At the time of dissolution of the parties' marriage, Norman had a net income of $17,400 and Gerhardt had a net income of $42,000. Four years later, the district court found Norman's annual gross income to be $50,000 and Gerhardt's annual gross income to be $73,000.[2]

Although Norman's income has increased significantly, the evidence shows that Norman's need for maintenance has not decreased. See Halvorson, 402 N.W.2d at 172-73 (concluding that, because husband did not show that wife's need for maintenance had substantially decreased, district court did not abuse its discretion in denying husband's motion to terminate maintenance even though both parties' incomes increased from the time of dissolution). The record supports the district court's finding that Norman's monthly expenses are $3653, due to increases in the cost of living and increased expenses arising from Norman's new job. Moreover, the record shows that Norman's monthly net income at the time of the district court proceedings was approximately $3000 per month.[3] Thus, there continues to be a disparity of approximately $653 between Norman's monthly expenses and her monthly net income.

The district court noted that Gerhardt did not present evidence of his personal monthly expenses, independent of expenses connected with his remarriage. See Halvorson, 402 N.W.2d at 172 (concluding that remarriage is an insufficient change of circumstances to support a termination of maintenance). Moreover, Gerhardt conceded he is able to pay his current maintenance obligation of $700 per month. See Minn. Stat. § 518.552, subd. 2(g) (listing ability to pay as a consideration in determining amount and duration of maintenance). The district court did not abuse its discretion by refusing to modify the maintenance award.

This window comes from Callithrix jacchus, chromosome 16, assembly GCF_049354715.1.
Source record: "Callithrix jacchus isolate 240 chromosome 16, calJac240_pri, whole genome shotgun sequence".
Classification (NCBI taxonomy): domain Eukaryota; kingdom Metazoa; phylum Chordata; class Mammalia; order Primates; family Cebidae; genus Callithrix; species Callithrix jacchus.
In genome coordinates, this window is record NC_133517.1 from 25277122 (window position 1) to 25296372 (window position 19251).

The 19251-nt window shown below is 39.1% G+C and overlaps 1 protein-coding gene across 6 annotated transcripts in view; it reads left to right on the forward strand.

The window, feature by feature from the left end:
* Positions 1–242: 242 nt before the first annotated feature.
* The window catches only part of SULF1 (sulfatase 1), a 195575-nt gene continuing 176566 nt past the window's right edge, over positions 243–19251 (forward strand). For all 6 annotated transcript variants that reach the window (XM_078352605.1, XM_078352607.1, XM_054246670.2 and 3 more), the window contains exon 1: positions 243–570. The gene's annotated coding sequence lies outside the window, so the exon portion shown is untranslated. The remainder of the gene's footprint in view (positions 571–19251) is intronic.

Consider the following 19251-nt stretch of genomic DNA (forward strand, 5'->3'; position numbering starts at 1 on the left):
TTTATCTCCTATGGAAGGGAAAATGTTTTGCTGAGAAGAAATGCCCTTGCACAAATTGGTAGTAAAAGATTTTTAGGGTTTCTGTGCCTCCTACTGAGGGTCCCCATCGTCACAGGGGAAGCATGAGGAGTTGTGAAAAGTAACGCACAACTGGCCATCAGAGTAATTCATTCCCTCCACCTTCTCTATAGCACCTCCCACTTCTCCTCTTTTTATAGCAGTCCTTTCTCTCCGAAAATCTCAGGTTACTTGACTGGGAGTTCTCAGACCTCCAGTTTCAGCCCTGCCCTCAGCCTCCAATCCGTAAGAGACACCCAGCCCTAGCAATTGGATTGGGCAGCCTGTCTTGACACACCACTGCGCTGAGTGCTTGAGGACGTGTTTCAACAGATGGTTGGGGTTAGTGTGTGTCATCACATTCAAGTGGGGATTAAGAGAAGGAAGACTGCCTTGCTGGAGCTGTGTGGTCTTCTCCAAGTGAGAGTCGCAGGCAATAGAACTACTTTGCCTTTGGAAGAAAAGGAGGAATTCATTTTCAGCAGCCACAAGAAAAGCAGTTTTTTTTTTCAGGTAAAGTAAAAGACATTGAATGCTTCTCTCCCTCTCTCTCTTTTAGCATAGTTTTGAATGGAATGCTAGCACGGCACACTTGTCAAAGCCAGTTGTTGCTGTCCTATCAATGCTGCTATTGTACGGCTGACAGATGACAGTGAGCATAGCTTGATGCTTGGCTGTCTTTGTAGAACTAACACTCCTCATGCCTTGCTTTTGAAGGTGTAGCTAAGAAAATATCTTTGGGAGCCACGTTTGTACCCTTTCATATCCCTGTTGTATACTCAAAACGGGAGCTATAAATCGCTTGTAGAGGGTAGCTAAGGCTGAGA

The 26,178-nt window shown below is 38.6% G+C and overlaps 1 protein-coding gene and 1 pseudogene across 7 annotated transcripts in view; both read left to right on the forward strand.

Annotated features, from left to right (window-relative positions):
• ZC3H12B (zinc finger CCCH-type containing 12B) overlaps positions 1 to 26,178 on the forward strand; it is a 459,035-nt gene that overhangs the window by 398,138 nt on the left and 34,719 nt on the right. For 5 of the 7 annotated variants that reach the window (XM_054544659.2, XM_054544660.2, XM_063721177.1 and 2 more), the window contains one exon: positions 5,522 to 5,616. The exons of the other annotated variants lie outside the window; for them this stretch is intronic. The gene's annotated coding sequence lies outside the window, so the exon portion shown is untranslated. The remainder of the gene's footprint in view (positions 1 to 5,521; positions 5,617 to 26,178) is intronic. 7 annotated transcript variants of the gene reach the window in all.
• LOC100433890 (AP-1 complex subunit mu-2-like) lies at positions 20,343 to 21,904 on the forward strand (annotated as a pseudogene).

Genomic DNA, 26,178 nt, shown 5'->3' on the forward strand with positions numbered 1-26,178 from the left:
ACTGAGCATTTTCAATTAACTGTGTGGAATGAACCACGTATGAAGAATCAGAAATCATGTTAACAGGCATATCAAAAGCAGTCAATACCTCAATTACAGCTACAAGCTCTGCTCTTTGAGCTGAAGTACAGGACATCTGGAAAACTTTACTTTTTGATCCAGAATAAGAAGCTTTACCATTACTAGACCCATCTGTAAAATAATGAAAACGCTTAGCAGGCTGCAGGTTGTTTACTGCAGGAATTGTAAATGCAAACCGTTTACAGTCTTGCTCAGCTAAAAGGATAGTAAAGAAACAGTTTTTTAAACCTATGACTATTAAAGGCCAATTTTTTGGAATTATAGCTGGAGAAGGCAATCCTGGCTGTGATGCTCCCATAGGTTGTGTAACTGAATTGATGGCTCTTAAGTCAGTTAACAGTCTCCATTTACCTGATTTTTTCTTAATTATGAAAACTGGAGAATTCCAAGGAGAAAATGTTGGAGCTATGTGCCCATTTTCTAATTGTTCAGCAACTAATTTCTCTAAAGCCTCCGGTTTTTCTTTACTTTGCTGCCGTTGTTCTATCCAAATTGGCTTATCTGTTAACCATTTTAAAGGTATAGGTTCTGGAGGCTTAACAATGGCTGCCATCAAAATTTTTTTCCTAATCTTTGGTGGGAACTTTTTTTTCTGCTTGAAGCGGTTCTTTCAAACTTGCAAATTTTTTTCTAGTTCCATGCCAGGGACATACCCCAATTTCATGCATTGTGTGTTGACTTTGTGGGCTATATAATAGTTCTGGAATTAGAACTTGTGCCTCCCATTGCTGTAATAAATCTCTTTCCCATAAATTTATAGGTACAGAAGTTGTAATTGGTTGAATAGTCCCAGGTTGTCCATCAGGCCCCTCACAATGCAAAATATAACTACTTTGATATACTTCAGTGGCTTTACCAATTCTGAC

Affirmed.

[ ]1 In 1992, the district court made findings on the parties' net incomes and did not expressly determine their gross incomes at that time. The court based Gerhardt's ability to pay maintenance on his then-projected annual gross income of $67,000.

[ ]2 Gerhardt challenges the district court's finding that he has a monthly gross income of $6083, which translates to a monthly net income of $4224. Evidence at the hearing on Gerhardt's motion for amended findings shows that Gerhardt's annual gross income was approximately $73,000 ($6,083.33 per month). Thus, the district court did not clearly err in determining Gerhardt's income.

[ ]3 The evidence does not support the district court's finding that Norman has a net monthly income of $2860. Norman's January 1996 pay statement reflects an increase in net monthly salary to approximately $3000 and in the district court proceedings, she acknowledged that she has a net monthly income close to $3000.